3 Harmful Things You Are Doing Everyday To Your heart

3 Harmful Things You Are Doing Everyday To Your heart

Our heart is hard at work pumping blood throughout the human body every second of the day.

It is pumping as you talk, work out, sleep, cook, even as you are reading this piece of great article right now.

Your heart is crucial to your survival, so do not take this important organ for granted. 

I repeat, do not.

However, there is still a significant lack of knowledge about the risk factors of heart diseases among us that could lead to cardiovascular diseases such as stroke, heart attack, and abnormal heart beat.

Here are the top 3 heart-damaging habits that you should stop doing now.

Glued to screens

Sitting for hours and hours in front of a TV or computer will increase your risk of heart attack and stroke. Why? The lack of movement may affect blood levels of fats and sugars.

Here’s a tip: Instead of spending 100% of your time on the screen, you can use 50%-60% of the time for other healthier activities such as playing badminton, taking a walk at a park or picking up a new hobby. Balance is key to a  healthy life. By doing so, your health will improve in a variety of ways including reducing the risk of a heart attack.

Stressing out too much

In all honesty, everyone has stress. But science made it clear that chronic stress is extremely bad for your body because it can contribute to everything from high blood pressure to asthma to irritable bowel syndrome and more. Besides, when stress is excessive, it causes people to engage in unhealthy habits such as smoking and drinking alcohol, which will eventually damage your body.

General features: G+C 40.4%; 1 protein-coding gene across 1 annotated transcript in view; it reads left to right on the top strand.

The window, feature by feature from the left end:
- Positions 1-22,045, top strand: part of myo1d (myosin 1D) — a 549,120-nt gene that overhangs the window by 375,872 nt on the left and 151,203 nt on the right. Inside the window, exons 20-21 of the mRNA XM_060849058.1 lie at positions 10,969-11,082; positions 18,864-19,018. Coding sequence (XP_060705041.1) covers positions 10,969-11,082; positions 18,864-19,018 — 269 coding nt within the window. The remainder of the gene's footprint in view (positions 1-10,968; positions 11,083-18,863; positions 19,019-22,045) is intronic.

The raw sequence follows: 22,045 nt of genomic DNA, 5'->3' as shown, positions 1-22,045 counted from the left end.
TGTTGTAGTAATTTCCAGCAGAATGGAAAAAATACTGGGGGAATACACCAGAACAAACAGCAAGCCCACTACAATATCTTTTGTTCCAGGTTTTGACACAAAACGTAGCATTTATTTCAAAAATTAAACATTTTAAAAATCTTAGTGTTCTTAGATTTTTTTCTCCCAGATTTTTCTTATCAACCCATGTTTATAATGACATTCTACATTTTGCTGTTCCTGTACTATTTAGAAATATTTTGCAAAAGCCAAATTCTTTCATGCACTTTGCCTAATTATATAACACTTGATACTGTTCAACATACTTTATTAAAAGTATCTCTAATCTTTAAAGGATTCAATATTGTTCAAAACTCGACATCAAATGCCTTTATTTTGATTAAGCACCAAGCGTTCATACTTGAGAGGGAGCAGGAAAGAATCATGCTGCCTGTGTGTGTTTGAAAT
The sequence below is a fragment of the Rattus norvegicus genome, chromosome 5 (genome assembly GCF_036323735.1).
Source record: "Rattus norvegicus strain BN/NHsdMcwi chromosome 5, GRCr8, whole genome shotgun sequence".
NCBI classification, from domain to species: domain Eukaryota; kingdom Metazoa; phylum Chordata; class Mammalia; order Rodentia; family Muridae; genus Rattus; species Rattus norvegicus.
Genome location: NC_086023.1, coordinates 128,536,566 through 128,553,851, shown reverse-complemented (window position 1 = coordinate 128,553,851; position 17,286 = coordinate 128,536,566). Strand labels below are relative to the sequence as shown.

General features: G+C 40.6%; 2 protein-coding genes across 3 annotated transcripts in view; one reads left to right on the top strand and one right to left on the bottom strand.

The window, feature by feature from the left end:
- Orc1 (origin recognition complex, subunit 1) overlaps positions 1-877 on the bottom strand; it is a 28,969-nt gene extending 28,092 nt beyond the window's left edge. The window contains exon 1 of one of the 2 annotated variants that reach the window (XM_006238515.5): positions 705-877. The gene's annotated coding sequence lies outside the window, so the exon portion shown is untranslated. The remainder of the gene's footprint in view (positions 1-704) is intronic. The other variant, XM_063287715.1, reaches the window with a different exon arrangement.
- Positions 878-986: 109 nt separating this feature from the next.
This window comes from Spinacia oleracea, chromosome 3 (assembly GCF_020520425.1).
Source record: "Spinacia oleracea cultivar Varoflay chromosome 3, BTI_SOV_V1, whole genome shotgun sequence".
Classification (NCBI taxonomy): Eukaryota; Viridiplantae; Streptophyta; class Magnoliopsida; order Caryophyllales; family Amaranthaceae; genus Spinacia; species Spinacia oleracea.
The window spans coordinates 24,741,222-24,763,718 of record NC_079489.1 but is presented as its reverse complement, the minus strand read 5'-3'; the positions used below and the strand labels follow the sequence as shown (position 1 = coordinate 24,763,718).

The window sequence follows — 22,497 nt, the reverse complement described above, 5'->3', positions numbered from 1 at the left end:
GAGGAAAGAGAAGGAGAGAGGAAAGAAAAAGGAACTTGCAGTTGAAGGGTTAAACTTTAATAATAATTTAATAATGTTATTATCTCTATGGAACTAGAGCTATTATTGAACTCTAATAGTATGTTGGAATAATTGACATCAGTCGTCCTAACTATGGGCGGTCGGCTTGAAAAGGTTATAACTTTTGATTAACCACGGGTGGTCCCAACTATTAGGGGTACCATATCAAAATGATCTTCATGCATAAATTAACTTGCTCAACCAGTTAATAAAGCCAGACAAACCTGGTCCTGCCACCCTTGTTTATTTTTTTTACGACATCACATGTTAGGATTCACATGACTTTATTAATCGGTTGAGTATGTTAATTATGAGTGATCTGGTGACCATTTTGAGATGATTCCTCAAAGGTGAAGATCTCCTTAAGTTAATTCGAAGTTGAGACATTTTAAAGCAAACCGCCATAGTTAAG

Here’s a tip: Commit to a workout routine, eat a healthy diet and take a break when you feel stressed out. 

Uncontrolled Anger

Stuck in the traffic, spilling coffee on important documents, a remote control that does not respond and many more. These are the small issues that make most people get frustrated. Similar to stress, anger can increase your risk of a heart attack as it increases your heart rate and blood pressure.

Long-term intense anger can increase the chance of getting acute heart occlusion, which obstructs blood flow to the heart.

Here’s a tip: When you feel anger boiling up, try to calm down and identify the reason. Ask yourself if it is worth getting angry for an out-of-battery remote control? Is it really worth it to get angry at a standstill traffic and hurt your heart health? 

Sometimes, you need to own your anger.

Taking care of your heart does not have to be confusing or complicated. Incorporate these tips into your life to give yourself a better chance to enjoy a long and healthy life, free from heart diseases!

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